Among  the  Malays, age and seniority are  two  important factors  which  determine the nature and patterns  of  their family  relationships. The elder  and senior members of the  family  are very  much  respected,  and it is the  elders  who  normally handle all important family matters. They are the source for advice as well as the place for the resolution of family conflicts. Major decisions will not be made until the senior members  of the family were consulted. 

Respect  shown  to the elders and senior family members may take  various  forms. They  include,  non-intervention  in  adult discussions,   obedience,  def­erence, proper  manners  and  body positions  in  the  company  of adults,  and  the usage of low-toned language.  It  is  always expected from the younger  family members to  make  the first  move  in  any form of interaction with  their  elders.  For example,  a nephew though occupies  a high  position in society, is the one who should  first  pay courtesy  calls  to  any of his uncles  and  not wait  for  the later to do so. Within the family  circle,  a person  is  respected  not on account  of  his  standing  in society,  but  on the basis of his social positions  in  the family.   


Cooperation among  family members  is one of the most cherished values in Malay society.  It can  be in the forms of mutual  help  and  services, collective ownership of property, sharing of family  income, maintaining  a  common budget, and financial support  and  remittances.  Basically, these  are,  but  some  of   the integrative elements found in the Malay family system  which help to bind its members  into cohesive units.

Production process in the peasant economic system  of  rural Malaysia until today relies heavily  on  family labour  (Kuchiba  et.  al,  1979).  Every   adult   member contributes  to the manpower needs of the family and  shares the  family  income. However, economic cooperation  of  this nature can be sustained when family property such as land is still  collectively  owned,  or when the  ownership  of  the property is still held by the parents.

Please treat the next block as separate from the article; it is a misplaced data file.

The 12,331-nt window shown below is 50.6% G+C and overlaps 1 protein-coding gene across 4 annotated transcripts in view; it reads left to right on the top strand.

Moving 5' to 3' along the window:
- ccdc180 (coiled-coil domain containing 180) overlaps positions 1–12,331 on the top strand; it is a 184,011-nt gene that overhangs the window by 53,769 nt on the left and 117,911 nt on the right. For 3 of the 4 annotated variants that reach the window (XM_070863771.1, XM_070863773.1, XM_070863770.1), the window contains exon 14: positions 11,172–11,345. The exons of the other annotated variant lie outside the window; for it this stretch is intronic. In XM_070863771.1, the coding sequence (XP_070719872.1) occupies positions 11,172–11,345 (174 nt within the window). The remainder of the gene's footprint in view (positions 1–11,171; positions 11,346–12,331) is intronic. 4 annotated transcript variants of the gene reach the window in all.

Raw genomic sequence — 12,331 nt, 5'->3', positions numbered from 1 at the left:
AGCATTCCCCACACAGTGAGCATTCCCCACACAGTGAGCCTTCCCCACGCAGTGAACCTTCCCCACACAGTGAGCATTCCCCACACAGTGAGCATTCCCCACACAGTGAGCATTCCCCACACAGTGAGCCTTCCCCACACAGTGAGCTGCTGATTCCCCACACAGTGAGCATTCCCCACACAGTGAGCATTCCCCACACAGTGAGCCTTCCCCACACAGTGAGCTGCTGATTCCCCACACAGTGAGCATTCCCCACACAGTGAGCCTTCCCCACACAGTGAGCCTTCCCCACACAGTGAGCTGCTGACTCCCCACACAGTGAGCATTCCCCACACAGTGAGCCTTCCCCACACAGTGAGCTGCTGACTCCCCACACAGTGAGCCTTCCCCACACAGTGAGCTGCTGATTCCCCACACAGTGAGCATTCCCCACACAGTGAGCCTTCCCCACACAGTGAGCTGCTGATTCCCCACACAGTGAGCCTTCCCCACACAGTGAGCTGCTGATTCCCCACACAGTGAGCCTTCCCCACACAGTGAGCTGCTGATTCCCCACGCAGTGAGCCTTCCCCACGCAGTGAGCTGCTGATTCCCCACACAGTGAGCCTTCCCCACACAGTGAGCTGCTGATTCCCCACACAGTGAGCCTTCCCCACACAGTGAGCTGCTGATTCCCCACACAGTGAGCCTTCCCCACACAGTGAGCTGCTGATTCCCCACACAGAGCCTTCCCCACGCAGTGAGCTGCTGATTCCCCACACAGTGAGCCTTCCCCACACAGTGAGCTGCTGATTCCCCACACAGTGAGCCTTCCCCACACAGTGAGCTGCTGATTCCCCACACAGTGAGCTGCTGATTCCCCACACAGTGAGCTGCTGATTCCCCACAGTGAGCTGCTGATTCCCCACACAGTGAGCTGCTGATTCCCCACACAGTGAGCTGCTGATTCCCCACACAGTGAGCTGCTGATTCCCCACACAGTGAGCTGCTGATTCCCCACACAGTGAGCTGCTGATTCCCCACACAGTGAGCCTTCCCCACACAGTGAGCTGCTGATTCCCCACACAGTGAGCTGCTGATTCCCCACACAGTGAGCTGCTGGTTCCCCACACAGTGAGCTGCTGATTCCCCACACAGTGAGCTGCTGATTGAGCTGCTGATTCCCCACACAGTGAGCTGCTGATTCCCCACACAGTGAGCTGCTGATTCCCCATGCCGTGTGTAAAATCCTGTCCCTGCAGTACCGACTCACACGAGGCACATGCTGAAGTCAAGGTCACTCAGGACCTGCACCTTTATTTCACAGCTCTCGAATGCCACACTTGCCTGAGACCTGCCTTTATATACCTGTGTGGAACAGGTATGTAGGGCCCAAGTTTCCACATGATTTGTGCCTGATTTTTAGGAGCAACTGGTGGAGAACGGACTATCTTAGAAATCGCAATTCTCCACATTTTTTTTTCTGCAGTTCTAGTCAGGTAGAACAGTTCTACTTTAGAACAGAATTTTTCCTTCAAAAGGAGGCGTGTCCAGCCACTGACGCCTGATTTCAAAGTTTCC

In    Malay   society,   economic   cooperation   and interdependence is more obvious or more prominent among  the married couples. They involve all kinds of economic activities and processes  taken up by the family. Any form  of property acquired  after  marriage  will be re­garded as joint property, although the husband  is the   only  contributor.  When  they  divorce,  the   “harta sepencarian”  (acquired  property after  marriage)  will  be equally divided among the spouses.

However,  the  nature  of  economic  relationship   and economic  coopera­tion between husband and wife  in    modern Malay  family  today, is not the same as it was  years  ago. When  the  spouses  are  both working,  they  tend  to  have separate  budgets  and  maintain   separate  bank  accounts. Besides,  they could no longer help one another at  work  as both are involved in different occupations. Even if they are engaged  in  the  same  occupation,  their  respective  role positions would not be the same. In  cases  like  these, then it  is   worth  pondering, whether the changing conjugal roles in today’s family,  will lead to a better conjugal relationship between the  spouses, or  to  something that weakens their marital  bond.